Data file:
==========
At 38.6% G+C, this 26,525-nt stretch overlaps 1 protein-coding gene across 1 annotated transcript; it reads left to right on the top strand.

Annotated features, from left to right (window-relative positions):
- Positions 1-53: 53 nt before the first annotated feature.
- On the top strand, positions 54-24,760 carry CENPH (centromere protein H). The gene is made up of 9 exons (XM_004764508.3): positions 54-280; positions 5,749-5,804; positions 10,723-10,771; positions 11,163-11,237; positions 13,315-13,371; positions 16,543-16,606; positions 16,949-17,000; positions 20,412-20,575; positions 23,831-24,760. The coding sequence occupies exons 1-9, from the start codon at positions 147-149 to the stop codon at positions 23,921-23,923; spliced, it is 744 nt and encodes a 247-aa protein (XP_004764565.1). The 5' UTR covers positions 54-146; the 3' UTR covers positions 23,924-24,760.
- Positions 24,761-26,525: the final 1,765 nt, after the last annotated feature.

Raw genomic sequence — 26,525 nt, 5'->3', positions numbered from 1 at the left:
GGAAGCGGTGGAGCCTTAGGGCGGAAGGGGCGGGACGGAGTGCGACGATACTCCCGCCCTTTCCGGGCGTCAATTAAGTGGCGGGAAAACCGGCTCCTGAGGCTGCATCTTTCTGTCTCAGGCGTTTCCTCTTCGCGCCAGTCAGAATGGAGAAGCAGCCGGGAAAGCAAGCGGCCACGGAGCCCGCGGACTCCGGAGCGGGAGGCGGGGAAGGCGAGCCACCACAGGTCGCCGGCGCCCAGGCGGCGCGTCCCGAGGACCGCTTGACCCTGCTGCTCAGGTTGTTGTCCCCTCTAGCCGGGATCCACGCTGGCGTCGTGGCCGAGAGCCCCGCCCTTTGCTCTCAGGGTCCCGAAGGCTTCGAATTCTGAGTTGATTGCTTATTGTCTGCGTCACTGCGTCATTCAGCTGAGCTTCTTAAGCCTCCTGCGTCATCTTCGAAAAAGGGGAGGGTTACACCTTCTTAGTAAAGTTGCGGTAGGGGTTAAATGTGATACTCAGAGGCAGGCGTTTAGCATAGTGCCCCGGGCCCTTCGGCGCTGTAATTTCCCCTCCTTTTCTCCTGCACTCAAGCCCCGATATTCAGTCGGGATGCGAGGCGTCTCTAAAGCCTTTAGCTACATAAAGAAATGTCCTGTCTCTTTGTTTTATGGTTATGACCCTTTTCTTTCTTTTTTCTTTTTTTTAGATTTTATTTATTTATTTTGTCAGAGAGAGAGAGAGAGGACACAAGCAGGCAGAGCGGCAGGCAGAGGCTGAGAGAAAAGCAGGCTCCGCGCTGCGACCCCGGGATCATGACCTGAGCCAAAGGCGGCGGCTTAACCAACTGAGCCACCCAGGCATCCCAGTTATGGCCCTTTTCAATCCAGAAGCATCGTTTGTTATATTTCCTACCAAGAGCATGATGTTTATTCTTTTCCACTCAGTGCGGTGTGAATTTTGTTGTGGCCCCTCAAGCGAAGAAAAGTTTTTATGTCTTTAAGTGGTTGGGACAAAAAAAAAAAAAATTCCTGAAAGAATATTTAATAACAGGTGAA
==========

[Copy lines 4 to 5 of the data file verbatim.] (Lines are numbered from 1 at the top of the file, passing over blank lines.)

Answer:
- On the top strand, positions 54-24,760 carry CENPH (centromere protein H). The gene is made up of 9 exons (XM_004764508.3): positions 54-280; positions 5,749-5,804; positions 10,723-10,771; positions 11,163-11,237; positions 13,315-13,371; positions 16,543-16,606; positions 16,949-17,000; positions 20,412-20,575; positions 23,831-24,760. The coding sequence occupies exons 1-9, from the start codon at positions 147-149 to the stop codon at positions 23,921-23,923; spliced, it is 744 nt and encodes a 247-aa protein (XP_004764565.1). The 5' UTR covers positions 54-146; the 3' UTR covers positions 23,924-24,760.
- Positions 24,761-26,525: the final 1,765 nt, after the last annotated feature.